There are some of us, however, who cannot get the Chase Ink or Bold or other business cards because we do not own our own business and do not feel comfortable lying to get one. I have a part-time job that would probably qualify me for a Business card, but I applied for a Chase Ink last summer and was denied. That really spooked me, especially with Chase. So I am going to lay low with Chase for awhile – at least until next year, and then I might try again.
So where does that leave me and others like me without business cards? It leaves us to only earn 1 mile/point per dollar on most cards. That can still be worthwhile though, and is better than earning Nothing. So basically $2,000 a month in gift cards for one year will earn you 24,000 miles/points. That’s a lot less than 120,000! But again, still better than Nothing. You also have to factor in the cost of doing this, which is approximately $240 on $2,000 worth of gift cards.
By the way, I am using $2,000 because that’s what *I* do, on average. That is just enough to pay my mortgage and utility bills. Every once in a while I will do amazon payments or money orders with gift cards, but I try not to game the system too much and risk getting myself shut down or contributing to shutting down the entire system.
So here is my plan
For the months of June through December 2014, I have made a rotation of 4 cards per month, buying one $500 gift card on each card. The cards I will rotate are both Citibank American Airlines Executive Cards, my Citibank American Visa, Hubby’s Alaska Airlines card, my Delta SkyMiles American Express and both of our Barclay’s US Bank Mastercards. By doing 4 different cards per month, I can spread out the spend between 4 different banks. And notice I am avoiding Chase on all MS activities. Flyertalk threads like this one and this one really make me stop and think. And if I want to eventually get that Chase Ink or Bold card, I think it is in my best interest to avoid them for now.
So by the end of the year I will earn just under 10,000 American/US Air miles, 2,000 Alaska miles and 2,000 SkyMiles. Many people will say that is not worth it. It’s not worth the $140 I will spend on fees or the trips to Walmart. You would have to make your own decisions on whether or not it’s worth it to you. I do not go out of my way to go to Walmart to do this. But chances are that at least 4-5 times a month I am going to be near a Walmart and it takes me about 10 minutes to run inside and do the deed. I don’t see that as a big inconvenience. When you could still buy Vanilla Reloads at CVS, the Miles and Points junkies were running around to every CVS within a 50 mile radius of their home, only earning 1 mile/point per dollar spent on them. The difference was that they didn’t have to go to Walmart to load them. So really, that is the only thing that has changed.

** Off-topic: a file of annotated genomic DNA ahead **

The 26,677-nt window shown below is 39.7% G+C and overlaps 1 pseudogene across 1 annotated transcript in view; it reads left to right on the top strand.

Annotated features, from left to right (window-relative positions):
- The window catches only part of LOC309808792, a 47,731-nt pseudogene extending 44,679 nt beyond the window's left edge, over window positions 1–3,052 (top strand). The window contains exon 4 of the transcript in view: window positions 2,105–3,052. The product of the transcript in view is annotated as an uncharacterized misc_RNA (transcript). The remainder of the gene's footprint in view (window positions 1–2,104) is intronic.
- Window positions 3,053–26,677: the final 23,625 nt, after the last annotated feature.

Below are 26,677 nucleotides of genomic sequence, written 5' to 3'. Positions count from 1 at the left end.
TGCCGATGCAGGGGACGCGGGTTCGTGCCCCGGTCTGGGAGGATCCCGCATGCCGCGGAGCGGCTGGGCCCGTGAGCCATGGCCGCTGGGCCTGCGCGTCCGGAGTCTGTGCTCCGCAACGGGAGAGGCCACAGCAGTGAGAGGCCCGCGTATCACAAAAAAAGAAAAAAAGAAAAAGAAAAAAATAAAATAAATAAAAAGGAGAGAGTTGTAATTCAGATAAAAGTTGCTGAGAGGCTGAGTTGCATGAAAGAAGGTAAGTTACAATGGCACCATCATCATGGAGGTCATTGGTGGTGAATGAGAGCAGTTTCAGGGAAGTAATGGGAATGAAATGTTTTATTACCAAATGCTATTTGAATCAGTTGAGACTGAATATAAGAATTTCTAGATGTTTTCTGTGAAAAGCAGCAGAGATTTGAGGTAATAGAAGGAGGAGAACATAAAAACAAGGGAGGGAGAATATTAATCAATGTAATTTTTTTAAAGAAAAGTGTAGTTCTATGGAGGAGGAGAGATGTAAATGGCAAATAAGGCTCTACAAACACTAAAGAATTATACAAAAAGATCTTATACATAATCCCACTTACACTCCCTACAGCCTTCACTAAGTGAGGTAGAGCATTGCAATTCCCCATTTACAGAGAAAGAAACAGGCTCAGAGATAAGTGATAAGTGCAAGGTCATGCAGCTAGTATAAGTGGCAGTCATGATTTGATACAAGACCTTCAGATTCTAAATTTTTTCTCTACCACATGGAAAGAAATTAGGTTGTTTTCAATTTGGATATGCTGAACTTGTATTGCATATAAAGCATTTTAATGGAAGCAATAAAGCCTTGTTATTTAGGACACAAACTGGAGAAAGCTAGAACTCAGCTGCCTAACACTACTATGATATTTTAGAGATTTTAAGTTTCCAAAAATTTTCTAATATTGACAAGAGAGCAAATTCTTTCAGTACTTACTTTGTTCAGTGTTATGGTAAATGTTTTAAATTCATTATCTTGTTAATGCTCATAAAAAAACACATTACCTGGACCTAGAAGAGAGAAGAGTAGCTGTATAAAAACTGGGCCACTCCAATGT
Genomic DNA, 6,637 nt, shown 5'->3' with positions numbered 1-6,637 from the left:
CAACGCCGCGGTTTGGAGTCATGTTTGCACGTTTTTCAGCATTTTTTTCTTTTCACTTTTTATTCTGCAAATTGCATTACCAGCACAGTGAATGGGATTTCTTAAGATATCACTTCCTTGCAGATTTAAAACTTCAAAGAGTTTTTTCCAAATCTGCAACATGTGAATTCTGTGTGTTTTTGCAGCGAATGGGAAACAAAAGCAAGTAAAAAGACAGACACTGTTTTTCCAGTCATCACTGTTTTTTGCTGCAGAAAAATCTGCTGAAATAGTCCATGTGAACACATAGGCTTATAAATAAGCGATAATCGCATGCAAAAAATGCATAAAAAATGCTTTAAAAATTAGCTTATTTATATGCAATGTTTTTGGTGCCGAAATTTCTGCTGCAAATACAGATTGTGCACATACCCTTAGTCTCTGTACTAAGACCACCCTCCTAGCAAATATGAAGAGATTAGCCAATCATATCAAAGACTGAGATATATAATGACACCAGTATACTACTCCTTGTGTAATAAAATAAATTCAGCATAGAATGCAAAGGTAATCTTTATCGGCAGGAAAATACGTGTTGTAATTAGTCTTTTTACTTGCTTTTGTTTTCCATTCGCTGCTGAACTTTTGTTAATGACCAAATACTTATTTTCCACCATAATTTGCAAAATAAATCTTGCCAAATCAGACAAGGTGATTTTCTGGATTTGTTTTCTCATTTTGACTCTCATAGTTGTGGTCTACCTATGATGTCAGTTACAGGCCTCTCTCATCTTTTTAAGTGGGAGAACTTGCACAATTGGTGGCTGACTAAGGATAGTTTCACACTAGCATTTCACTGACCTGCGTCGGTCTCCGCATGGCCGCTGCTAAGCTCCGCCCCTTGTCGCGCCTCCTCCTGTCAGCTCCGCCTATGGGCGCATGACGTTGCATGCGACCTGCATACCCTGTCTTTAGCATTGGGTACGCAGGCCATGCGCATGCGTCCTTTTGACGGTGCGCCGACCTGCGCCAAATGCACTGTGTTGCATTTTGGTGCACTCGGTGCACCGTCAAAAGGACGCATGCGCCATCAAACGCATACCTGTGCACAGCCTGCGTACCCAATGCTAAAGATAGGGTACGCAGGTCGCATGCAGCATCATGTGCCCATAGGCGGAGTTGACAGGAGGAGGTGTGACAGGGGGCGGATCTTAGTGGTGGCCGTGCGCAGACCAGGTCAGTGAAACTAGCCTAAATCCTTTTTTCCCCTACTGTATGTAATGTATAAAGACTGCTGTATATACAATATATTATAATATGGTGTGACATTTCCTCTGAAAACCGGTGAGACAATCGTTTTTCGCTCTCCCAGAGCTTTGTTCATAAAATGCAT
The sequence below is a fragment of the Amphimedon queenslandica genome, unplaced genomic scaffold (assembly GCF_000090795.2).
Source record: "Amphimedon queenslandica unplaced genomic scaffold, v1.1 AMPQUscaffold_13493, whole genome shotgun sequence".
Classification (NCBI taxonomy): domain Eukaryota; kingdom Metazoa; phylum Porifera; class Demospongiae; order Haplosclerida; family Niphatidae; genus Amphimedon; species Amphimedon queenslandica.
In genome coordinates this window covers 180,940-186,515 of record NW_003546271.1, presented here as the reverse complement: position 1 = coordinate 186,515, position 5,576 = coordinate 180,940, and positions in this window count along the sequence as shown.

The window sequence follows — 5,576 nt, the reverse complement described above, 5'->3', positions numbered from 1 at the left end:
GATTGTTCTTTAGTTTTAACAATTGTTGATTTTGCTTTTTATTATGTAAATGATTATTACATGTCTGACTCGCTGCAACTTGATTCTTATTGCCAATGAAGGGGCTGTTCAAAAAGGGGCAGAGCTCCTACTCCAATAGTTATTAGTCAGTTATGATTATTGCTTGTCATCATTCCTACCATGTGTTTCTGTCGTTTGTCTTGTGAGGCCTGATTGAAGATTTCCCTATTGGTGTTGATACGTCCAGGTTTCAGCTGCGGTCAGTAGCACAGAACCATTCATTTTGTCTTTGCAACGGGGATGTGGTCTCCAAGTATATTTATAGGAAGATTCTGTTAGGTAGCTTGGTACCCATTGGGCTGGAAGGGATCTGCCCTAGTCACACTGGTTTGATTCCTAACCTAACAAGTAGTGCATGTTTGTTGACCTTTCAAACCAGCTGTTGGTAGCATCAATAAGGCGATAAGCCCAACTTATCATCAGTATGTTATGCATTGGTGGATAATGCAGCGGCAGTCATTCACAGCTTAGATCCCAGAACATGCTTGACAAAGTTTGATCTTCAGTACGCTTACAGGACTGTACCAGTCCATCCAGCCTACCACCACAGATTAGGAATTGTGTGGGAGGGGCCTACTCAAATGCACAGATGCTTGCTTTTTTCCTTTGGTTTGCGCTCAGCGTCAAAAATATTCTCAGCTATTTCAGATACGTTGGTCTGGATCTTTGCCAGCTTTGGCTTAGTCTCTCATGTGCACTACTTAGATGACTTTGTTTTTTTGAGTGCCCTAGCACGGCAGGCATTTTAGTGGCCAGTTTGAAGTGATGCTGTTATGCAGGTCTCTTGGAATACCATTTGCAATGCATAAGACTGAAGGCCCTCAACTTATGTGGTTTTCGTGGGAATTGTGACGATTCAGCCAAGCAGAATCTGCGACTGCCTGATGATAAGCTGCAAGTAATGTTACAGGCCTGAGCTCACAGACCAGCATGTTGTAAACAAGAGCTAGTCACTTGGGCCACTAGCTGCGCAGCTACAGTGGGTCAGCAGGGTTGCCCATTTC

The bulk of my “everyday” spending will probably go on my Chase Sapphire Rewards card. Except for gas and groceries which will go on the Chase IHG cards (2x points in those categories) But of course I will throw a few charges here and there on the cards I am using for MS, just for good measure.
Before I go, I want to point out that I have several recurring charges each month that are automatically billed to different credit cards. Our Chase IHG cards are charged for our Netflix account and our cat’s Wellness Plan at the vet. The Chase Sapphire Preferred gets Direct TV and our cell phones (for now). And the US Bank Club Carlson card gets my son’s karate class.
I also have certain credit cards assigned to different accounts such as Groupon, iTunes, and Paypal.
The good thing about setting up these recurring payments is that I can change it any time I want to. Usually when I get a new card and have to meet minimum spending, I will change the Direct TV and cell phone payments (since those are the highest) to go to the new card until I meet the spending requirement.
So that’s it. That’s my Master Plan. Do you have a Manufactured Spending or Travel Planning strategy? If so, please share it in the comments. I, for one, am very interested in learning more about how other people reach their goals! I know many people are loath to talk too much about MS in public forums. But I think the cat is long out of the bag by now and there is not much classified information left.
One last personal note…because he’s just too darn cute not to share. We got a new dog last week! He is a 2 year old Goldendoodle that we named Bodhi. I occasionally foster dogs through the Stray Animal Adoption Program and this boy came up needing a foster home. We love Doodles so I grabbed him up and we decided within about an hour that we wanted to keep him forever! Welcome to the family Bodhi!